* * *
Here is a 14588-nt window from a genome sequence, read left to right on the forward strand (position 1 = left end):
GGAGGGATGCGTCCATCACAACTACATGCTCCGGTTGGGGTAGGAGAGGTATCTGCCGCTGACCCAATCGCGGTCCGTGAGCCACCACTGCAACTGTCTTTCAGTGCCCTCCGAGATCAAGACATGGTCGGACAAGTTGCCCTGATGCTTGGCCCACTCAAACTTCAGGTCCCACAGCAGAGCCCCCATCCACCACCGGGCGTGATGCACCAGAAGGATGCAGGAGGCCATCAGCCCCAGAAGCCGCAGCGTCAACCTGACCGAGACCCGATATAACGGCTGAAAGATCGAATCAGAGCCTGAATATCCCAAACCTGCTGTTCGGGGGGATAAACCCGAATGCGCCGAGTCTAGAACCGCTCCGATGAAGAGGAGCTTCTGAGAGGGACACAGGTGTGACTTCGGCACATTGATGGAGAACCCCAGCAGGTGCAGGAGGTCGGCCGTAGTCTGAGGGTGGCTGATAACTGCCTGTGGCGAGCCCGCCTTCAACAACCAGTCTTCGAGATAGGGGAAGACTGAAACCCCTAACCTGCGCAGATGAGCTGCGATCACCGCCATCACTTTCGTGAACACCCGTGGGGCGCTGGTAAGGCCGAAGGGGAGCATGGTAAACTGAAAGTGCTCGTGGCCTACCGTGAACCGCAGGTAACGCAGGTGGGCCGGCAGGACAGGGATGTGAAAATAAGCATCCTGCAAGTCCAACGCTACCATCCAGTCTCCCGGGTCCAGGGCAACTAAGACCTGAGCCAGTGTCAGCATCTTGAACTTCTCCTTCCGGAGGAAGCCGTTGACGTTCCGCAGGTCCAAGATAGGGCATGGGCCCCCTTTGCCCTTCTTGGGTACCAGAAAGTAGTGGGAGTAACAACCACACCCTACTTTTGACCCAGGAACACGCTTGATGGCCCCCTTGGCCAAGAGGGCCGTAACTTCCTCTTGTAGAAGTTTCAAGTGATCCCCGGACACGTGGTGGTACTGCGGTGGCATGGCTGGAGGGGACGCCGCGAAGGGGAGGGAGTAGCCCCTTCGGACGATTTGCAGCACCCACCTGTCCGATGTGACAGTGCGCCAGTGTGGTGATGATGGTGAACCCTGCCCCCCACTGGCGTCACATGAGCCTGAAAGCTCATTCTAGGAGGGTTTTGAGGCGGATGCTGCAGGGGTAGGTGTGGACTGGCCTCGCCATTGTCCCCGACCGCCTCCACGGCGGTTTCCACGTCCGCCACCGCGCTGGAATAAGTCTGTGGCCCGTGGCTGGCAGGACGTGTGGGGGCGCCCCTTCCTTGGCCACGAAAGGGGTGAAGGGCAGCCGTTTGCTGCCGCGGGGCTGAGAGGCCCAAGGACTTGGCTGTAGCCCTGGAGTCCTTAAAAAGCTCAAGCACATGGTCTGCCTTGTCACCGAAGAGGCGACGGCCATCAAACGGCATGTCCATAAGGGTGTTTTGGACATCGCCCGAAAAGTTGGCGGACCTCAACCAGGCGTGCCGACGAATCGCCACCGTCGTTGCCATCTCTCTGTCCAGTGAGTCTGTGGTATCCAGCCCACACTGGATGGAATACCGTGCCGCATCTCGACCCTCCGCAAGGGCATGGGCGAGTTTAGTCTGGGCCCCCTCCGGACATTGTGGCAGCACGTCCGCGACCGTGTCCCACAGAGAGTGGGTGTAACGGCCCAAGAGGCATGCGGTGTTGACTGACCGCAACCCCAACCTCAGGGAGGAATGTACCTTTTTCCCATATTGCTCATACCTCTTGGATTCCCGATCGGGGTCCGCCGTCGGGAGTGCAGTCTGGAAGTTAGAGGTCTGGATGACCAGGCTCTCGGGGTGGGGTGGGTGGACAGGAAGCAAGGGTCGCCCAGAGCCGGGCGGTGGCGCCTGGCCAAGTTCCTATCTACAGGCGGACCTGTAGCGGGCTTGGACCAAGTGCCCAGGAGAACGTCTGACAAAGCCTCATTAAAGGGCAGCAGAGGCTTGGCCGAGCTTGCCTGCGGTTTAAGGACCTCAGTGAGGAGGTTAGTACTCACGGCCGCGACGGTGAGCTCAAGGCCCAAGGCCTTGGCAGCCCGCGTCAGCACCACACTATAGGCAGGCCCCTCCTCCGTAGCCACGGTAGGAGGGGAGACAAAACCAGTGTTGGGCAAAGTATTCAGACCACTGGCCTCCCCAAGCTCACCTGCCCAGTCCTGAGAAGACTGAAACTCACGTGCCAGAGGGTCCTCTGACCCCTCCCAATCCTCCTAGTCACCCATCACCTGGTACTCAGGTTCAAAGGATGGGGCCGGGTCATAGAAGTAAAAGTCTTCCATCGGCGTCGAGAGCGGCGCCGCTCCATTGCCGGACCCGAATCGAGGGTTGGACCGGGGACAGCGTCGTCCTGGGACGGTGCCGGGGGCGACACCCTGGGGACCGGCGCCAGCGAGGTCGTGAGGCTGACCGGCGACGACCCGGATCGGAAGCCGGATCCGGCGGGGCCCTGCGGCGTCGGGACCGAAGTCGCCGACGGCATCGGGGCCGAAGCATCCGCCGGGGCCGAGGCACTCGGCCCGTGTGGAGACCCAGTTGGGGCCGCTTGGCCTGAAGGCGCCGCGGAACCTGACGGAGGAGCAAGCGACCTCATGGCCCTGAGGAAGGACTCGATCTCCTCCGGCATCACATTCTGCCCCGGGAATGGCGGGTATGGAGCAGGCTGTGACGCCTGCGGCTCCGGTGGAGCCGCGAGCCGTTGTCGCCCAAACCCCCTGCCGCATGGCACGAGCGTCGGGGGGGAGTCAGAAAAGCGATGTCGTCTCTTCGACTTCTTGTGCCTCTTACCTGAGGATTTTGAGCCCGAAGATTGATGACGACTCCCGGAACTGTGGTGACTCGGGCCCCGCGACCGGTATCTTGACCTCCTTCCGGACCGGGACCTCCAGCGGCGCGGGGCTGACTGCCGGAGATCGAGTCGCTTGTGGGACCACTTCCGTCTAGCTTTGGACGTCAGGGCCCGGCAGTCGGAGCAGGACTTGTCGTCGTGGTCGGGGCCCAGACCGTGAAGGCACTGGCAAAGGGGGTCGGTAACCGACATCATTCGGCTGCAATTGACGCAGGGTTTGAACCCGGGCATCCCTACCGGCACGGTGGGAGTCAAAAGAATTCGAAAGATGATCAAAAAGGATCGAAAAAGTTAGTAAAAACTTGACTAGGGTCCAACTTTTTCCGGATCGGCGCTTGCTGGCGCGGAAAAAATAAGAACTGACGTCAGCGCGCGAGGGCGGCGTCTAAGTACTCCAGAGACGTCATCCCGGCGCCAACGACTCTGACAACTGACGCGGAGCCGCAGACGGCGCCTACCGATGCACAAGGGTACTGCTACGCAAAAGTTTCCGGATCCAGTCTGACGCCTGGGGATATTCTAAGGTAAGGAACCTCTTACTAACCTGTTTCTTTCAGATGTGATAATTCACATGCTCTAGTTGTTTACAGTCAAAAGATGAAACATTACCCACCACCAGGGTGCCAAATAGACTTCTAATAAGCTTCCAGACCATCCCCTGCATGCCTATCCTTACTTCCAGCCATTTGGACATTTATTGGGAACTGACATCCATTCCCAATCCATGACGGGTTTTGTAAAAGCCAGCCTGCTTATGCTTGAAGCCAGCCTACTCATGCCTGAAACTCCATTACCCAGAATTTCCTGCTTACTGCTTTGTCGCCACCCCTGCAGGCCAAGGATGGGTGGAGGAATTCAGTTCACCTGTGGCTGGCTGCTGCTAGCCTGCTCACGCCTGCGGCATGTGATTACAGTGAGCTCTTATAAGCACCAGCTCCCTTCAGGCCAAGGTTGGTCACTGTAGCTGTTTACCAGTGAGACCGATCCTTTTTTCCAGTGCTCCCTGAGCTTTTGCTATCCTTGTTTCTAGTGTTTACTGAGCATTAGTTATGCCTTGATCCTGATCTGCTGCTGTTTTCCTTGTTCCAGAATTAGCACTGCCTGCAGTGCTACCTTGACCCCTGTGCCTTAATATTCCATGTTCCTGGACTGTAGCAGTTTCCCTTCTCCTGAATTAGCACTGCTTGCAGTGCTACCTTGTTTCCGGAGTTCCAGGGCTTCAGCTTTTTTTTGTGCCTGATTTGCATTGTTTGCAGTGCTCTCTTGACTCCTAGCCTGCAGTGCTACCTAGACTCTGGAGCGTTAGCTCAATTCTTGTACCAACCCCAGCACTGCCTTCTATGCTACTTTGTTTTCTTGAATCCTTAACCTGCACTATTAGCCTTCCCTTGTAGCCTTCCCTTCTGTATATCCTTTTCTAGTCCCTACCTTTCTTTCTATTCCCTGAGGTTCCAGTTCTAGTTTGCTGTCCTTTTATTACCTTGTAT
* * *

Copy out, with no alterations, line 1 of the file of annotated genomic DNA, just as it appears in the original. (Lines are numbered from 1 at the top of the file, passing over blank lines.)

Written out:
Here is a 14588-nt window from a genome sequence, read left to right on the forward strand (position 1 = left end):